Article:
Carnival Cruise is in trouble again. This time having to fly passengers home from the Caribbean because the ship can’t sail from port. More stories of human waste in the hallways of a luxury liner.
I was asked for my thoughts on this problem and how it relates to the entire industry by PR Daily, and here’s what I submitted:
As you suggest its not just Carnival that is being hurt by these unfortunate events. I read recently of a reputation survey that showed all the major cruise lines were suffering from significant drops in trust metrics. There’s an old saying “bad things come in threes” and Carnival can hope that the Costa Concordia event counts in that three and they are done now. I suspect not because one of the interesting aspects of this kind of problem is that Carnival will be under increased media and regulatory scrutiny for some time. So, for that matter, will all other cruise lines. And that means that even minor hiccups that normally would not come to the attention of the media will receive major coverage. And that means that trust will further be eroded.
Let me give an example. BP suffered a series of events that drew major media attention including the to be expected questions about their safety culture. These included the Alaska pipeline corrosion issues and then the Texas City refinery explosion. Any other event happening to BP following that kind of attention would have received major focus (of course, the April 2010 oil spill did and it would have even it happened to another company because of the scope.) But in February 2010 another lesser known refinery company experienced a devastating accident with seven fatalities. it received very little national media attention. In that time period if BP had had even a small accident with injuries let alone fatalities, the media focus would have been very significant. For Carnival, it is one plus one equals six. And it will be even worse if/when the next thing happens, even something minor.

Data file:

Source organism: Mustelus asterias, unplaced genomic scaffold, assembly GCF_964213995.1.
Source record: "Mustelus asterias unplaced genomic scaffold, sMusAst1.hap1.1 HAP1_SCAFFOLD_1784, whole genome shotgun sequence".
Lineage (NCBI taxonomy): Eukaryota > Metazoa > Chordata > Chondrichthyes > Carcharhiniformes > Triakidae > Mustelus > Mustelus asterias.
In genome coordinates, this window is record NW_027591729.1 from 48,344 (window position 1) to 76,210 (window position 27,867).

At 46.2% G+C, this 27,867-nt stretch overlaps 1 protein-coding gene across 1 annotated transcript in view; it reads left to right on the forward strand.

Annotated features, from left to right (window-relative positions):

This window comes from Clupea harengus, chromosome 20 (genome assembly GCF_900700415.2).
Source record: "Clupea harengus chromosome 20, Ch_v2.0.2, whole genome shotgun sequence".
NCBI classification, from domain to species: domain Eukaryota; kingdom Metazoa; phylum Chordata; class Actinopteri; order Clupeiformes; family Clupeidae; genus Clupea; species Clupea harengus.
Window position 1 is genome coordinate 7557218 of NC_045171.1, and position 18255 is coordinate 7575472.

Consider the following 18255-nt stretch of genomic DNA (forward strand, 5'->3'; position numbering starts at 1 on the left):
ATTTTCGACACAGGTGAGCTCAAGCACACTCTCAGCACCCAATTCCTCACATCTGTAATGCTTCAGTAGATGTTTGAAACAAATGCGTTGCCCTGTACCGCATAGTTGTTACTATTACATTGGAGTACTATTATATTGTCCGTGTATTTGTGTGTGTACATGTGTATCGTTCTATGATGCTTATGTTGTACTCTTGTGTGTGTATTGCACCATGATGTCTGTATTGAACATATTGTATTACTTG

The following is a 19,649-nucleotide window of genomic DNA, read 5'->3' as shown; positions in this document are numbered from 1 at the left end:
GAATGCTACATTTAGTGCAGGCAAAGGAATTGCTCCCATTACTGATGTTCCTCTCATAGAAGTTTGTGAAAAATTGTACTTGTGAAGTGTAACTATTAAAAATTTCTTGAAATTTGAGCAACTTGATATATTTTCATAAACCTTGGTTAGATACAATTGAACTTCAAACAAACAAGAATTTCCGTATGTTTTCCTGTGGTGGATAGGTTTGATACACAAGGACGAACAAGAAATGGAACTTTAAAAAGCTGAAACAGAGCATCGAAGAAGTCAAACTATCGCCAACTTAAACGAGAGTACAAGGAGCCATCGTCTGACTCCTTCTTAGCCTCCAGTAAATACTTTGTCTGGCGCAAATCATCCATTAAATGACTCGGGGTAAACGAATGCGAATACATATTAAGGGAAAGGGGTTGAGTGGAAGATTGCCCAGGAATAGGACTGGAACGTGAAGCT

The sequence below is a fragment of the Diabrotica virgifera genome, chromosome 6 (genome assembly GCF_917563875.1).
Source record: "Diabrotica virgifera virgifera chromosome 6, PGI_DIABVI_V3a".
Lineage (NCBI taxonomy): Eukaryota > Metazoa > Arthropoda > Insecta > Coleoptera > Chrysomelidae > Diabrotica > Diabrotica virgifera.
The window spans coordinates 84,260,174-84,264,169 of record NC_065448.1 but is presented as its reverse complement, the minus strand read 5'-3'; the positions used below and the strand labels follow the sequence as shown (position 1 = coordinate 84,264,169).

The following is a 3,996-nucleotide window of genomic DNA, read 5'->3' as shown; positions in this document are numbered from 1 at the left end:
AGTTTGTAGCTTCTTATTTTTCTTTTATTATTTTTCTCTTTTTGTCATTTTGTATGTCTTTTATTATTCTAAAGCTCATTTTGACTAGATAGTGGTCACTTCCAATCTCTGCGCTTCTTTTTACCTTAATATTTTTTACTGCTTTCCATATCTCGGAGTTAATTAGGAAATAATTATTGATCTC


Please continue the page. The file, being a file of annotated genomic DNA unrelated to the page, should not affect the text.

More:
The fact is, cruising is an increasingly popular activity for millions. My parents have been on nearly 50 cruises on many different cruise lines and we have enjoyed several of them with them. No doubt these events and the major coverage they receive will give a lot of people pause. But for most the good memories will overcome the increasing fears. I do believe these events will cause a measurable decrease in cruising in the short term. But the industry will recover.
I think the big lesson for others watching this is that this is not just Carnival’s problem. It may very well be devastating, possibly even fatal, to Carnival. The brand is seriously tainted. But this is an industry-wide problem and one the industry as a whole needs to address from a public confidence standpoint. I suspect the industry is already working on ways to recover public confidence. If I were advising them (which I’m not) I’d suggest the cruise industry association, assuming there is one, announce in the not too distant future and new inspection standard that is more rigorous than any regulatory standard. That it offer a sort of Good Housekeeping seal to those ships that pass the test. This in addition to a pretty aggressive promotion campaign aimed at reminding people who cruise of the wonderful memories created.
Time does heal most wounds, and this serious wound to the industry is recoverable. The future of cruising is beyond Carnival’s control–they can hurt it more by poor communications, but they can’t do much to help it. the industry needs to work together to restore confidence, and then let time do its healing work.